The pre-processors 105 and 105′ may communicate with beamformers 106 and 106′, respectively. A beamformer may exploit the lag time from direct and reflected signals arriving at different elements of the input arrays that are positioned apart. Some beamformers may use delay-and-sum logic, which may include delay compensation and summing of the signals. Depending on the beamformer configuration, beamforming may allow for a specific directivity pattern for an input array, such as a microphone array.

The beamformers 106 and 106′ may obtain temporal signal behavior and spatial information from signal sources and noise signal sources. Desired signals may comprise a passenger's voiced and unvoiced speech. Noise signal sources may comprise radio, engine noise, and/or wind noise signals.

The system may compensate for feedback by subtracting echo and/or feedback components from the signals through cancellation filters. Cancellation filters may comprise adaptive echo cancellation filters 107 and 107′ and/or feedback cancellation filters 108 and 108.′ Saturation detection may be used to control cancellation filters.

The system may reduce other feedback effects by detecting build-up (e.g., resonance rise). In some systems, potential feedback frequencies may be detected, and, corresponding notch filters may be placed tuned to these frequencies. In other systems, feedback suppression stages 109 and 109,′ which may comprise adaptive notch filters or narrow band notch filters, may detect potential feedback frequencies and attenuate the feedback.

Attenuators may respond to the temporal and the spatial information from the beamformers 106 and 106.′ In some systems, only the loudest speech signals may pass through to the corresponding speakers. Other signals may be attenuated by level balancers 110 and 110.′

In other systems, a double or multi-talk may occur when multiple speech signals pass through to the corresponding speakers. In these systems, the signals of the input arrays associated with non-active passengers may be attenuated. The level balancers 110 and 110′ may determine amplification of an output signal based on a background noise.

The level balancers 110 and 110′ may communicate with post-processors 111 and 111′, respectively. The post-processors may apply a boundary characteristic. The processed output signals of the digital signal processing stages 104 and 104′ may be fed to loudspeakers 103. Signals from the rear input arrays may drive the front loudspeakers, and signals from the front input arrays may drive the rear loudspeakers. The processed output signals may drive any of the loudspeakers in different combinations. However, the signals generated by an input array should not drive a loudspeaker located near or substantially close to an input array.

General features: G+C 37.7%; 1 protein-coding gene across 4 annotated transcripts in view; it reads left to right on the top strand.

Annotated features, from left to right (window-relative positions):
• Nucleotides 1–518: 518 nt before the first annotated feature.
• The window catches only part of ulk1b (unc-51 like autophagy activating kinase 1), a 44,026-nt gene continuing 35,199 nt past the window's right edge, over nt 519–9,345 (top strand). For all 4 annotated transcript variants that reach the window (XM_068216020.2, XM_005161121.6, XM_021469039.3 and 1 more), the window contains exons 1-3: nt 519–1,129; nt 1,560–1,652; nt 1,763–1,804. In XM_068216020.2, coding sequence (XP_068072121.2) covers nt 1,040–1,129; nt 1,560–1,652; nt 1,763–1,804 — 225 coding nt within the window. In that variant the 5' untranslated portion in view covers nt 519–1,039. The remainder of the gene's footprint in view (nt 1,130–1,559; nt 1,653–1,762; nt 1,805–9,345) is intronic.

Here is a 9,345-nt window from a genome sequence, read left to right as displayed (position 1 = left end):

In some systems, the processed output signals may be processed by the feedback cancellation filters 108 and 108′ of the same digital signal processing stage and the echo cancellation filters 107 and 107′ of a different digital signal processing stage. Other combinations connecting the feedback and echo cancellation filters with the digital signal processing stages may also be used.

FIG. 2 is a pre-processor diagram, such as the pre-processor 105 and/or 105.′ In FIG. 2, an overdrive detector 201 may process the incoming signals y(n). The overdrive detector 201 may compare an absolute value of each signal y(n) with a predetermined threshold. If the absolute value of the signal y(n) exceeds the threshold, a detection variable to(n) may be set. The detection variable may be delayed for a predetermined time interval. During the time interval, the processing time of system adaptive logic may be reduced. Reduced processing time may reduce echoes and feedback caused by an overdrive.

Each microphone signal y(n) may be passed through a high pass filter 202 generating a high pass filtered signal yHP(n). Signal components, such as background noise, below a cutoff frequency, may be substantially removed or dampened. The cutoff frequency may be near a lowest speech frequency perceived by the ear (e.g., about 100 Hz to about 200 Hz). A minimal propagation delay caused by the high pass filter may be minimized. The delay through the entire digital signal processing stage may be less than about 10 ms.

The high pass filtered signals yHP(n) may be sent to the beamformers 106 or 106′ (FIGS. 1 and 3). The beamformer may comprise a wanted signal beamformer 301 and a blocking beamformer 302. The signals yHP(n) may be processed by the wanted signal beamformer 301 and the blocking beamformer 302 to obtain a wanted signal and a blocking signal. The wanted signal beamformer 301 may combine the input signals with digital filters such that signals stemming from a preferred direction (e.g., from a passenger to the corresponding input array) may be transmitted without attenuation, and the signal components of other directions may be substantially attenuated. The blocking beamformer 302 may substantially suppress signals from the wanted signal direction and transmit signal components from all other directions of incidence with minimum distortion.

The output signals of the wanted signal beamformer, u(n), and of the blocking beamformer, uB(n), may be processed. In some systems, information regarding speech activity and directional information may be obtained from these signals. Speech activity may be detected from the temporal and spatial information gathered by the beamformers.